let x_vals = [];
let y_vals = [];

Since we’re modeling a line we need to find a slope and a Y-intercept to plug our x and y values into (Y=m*X +b)

let m, b;

Now we select the sort of optimizer we want to use and set a learning rate. (this comes from the tensorflow.js library and a bunch of different methods can be found there). In this case Stochastic gradient descent (‘sgd’). The learning rate will tell the optimizer how aggressive to be when doing its optimization. We don’t want our optimizer to react too much to any one datapoint so this value should usually be less than 0.5.

const learningRate = 0.5;
const optimizer = tf.train.sgd(learningRate);

Since we are trying to learn the slope(m) and Y intercept of our line(b) we need to hand the optimizer something to optimize. Here we initialize m and b to random values that will get continuously adjusted as our program learns. Were also going to create a canvas to help with visualizations. (This comes from the p5.js library)

function setup() {
createCanvas(400, 400);
m = tf.variable(tf.scalar(random(1)));
b = tf.variable(tf.scalar(random(1)));

Now we want to define a function to figure out how wrong our currently random slope and intercept values are compared to our dataset

function loss(pred, labels) {
return pred.sub(labels).square().mean();

This next function is where we apply what we’ve learned from out loss function and our optimizer. We need a best guess for what our building value (Y) is given any age(X).

function predict(x) {
const xs = tf.tensor1d(x);
// y = mx + b;
const ys = xs.mul(m).add(b);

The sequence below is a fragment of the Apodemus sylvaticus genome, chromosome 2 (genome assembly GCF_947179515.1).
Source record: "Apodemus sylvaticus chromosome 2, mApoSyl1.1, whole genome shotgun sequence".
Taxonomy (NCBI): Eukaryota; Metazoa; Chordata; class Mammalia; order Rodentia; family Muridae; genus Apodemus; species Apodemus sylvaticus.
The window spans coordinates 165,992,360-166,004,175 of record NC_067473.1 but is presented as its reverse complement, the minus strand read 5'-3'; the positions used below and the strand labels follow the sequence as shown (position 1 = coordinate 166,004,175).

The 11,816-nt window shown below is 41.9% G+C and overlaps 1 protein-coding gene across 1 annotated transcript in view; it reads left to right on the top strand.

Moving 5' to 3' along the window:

return ys;

We can now populate our learning dataset by using mouse clicks on the canvas (again, this is P5.js)

function mousePressed() {
let x = map(mouseX, 0, width, 0, 1);
let y = map(mouseY, 0, height, 1, 0);

This next while loop (called draw) uses some p5 goodness to animate this project. You can see the Predict function being called and tensors being garbage collected with the dispose and tidy functions. The only other tensorflow function we use here is a memory function to make sure we have no leaks and dataSync() to pull the X and Y values out of the tensorflow objects. Importantly this could be set up using promises. However this example is simple and we should get values fast enough to render properly.

function draw() {

tf.tidy(() => {
if (x_vals.length > 0) {
const ys = tf.tensor1d(y_vals);
optimizer.minimize(() => loss(predict(x_vals), ys));


for (let i = 0; i < x_vals.length; i++) { let px = map(x_vals[i], 0, 1, 0, width); let py = map(y_vals[i], 0, 1, height, 0); point(px, py); } const lineX = [0, 1]; const ys = tf.tidy(() => predict(lineX));
let lineY = ys.dataSync();

let x1 = map(lineX[0], 0, 1, 0, width);
let x2 = map(lineX[1], 0, 1, 0, width);

let y1 = map(lineY[0], 0, 1, height, 0);
let y2 = map(lineY[1], 0, 1, height, 0);

line(x1, y1, x2, y2);


See the Pen wXzwdY by jesse (@SuperJesse) on CodePen.

Polynomial version:

See the Pen yEaBpB by jesse (@SuperJesse) on CodePen.